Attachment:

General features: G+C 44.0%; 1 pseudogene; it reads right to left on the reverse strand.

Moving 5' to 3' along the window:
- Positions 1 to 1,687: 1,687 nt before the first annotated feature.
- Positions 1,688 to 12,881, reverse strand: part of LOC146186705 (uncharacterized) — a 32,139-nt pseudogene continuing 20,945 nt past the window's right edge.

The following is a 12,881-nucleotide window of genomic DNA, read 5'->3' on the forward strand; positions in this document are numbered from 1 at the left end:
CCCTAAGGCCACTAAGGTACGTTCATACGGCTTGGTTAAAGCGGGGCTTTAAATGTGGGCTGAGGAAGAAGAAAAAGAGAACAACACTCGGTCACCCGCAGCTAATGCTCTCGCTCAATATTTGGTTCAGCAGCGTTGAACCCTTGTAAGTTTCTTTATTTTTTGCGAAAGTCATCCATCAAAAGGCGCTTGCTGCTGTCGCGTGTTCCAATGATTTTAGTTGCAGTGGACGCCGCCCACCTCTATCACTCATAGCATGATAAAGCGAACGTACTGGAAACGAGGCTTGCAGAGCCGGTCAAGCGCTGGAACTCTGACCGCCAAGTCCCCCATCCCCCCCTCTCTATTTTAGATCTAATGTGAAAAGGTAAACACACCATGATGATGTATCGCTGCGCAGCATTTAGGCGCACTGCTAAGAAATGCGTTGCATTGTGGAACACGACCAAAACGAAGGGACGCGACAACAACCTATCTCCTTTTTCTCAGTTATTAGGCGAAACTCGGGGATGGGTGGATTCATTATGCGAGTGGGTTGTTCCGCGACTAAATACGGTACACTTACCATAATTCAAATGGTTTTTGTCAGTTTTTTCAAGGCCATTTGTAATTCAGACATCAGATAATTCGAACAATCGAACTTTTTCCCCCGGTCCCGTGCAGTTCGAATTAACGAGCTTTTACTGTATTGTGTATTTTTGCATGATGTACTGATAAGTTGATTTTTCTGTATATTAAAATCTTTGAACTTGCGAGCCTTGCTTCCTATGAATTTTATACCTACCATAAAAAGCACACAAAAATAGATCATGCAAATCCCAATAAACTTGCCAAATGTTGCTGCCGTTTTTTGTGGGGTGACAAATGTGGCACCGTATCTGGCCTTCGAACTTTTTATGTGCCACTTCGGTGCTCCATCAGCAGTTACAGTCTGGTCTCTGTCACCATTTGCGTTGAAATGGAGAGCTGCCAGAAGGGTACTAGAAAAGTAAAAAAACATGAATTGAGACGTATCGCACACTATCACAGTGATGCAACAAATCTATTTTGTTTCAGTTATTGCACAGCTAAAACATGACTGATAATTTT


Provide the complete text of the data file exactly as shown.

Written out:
General features: G+C 44.0%; 1 pseudogene; it reads right to left on the reverse strand.

Moving 5' to 3' along the window:
- Positions 1 to 1,687: 1,687 nt before the first annotated feature.
- Positions 1,688 to 12,881, reverse strand: part of LOC146186705 (uncharacterized) — a 32,139-nt pseudogene continuing 20,945 nt past the window's right edge.

The following is a 12,881-nucleotide window of genomic DNA, read 5'->3' on the forward strand; positions in this document are numbered from 1 at the left end:
CCCTAAGGCCACTAAGGTACGTTCATACGGCTTGGTTAAAGCGGGGCTTTAAATGTGGGCTGAGGAAGAAGAAAAAGAGAACAACACTCGGTCACCCGCAGCTAATGCTCTCGCTCAATATTTGGTTCAGCAGCGTTGAACCCTTGTAAGTTTCTTTATTTTTTGCGAAAGTCATCCATCAAAAGGCGCTTGCTGCTGTCGCGTGTTCCAATGATTTTAGTTGCAGTGGACGCCGCCCACCTCTATCACTCATAGCATGATAAAGCGAACGTACTGGAAACGAGGCTTGCAGAGCCGGTCAAGCGCTGGAACTCTGACCGCCAAGTCCCCCATCCCCCCCTCTCTATTTTAGATCTAATGTGAAAAGGTAAACACACCATGATGATGTATCGCTGCGCAGCATTTAGGCGCACTGCTAAGAAATGCGTTGCATTGTGGAACACGACCAAAACGAAGGGACGCGACAACAACCTATCTCCTTTTTCTCAGTTATTAGGCGAAACTCGGGGATGGGTGGATTCATTATGCGAGTGGGTTGTTCCGCGACTAAATACGGTACACTTACCATAATTCAAATGGTTTTTGTCAGTTTTTTCAAGGCCATTTGTAATTCAGACATCAGATAATTCGAACAATCGAACTTTTTCCCCCGGTCCCGTGCAGTTCGAATTAACGAGCTTTTACTGTATTGTGTATTTTTGCATGATGTACTGATAAGTTGATTTTTCTGTATATTAAAATCTTTGAACTTGCGAGCCTTGCTTCCTATGAATTTTATACCTACCATAAAAAGCACACAAAAATAGATCATGCAAATCCCAATAAACTTGCCAAATGTTGCTGCCGTTTTTTGTGGGGTGACAAATGTGGCACCGTATCTGGCCTTCGAACTTTTTATGTGCCACTTCGGTGCTCCATCAGCAGTTACAGTCTGGTCTCTGTCACCATTTGCGTTGAAATGGAGAGCTGCCAGAAGGGTACTAGAAAAGTAAAAAAACATGAATTGAGACGTATCGCACACTATCACAGTGATGCAACAAATCTATTTTGTTTCAGTTATTGCACAGCTAAAACATGACTGATAATTTT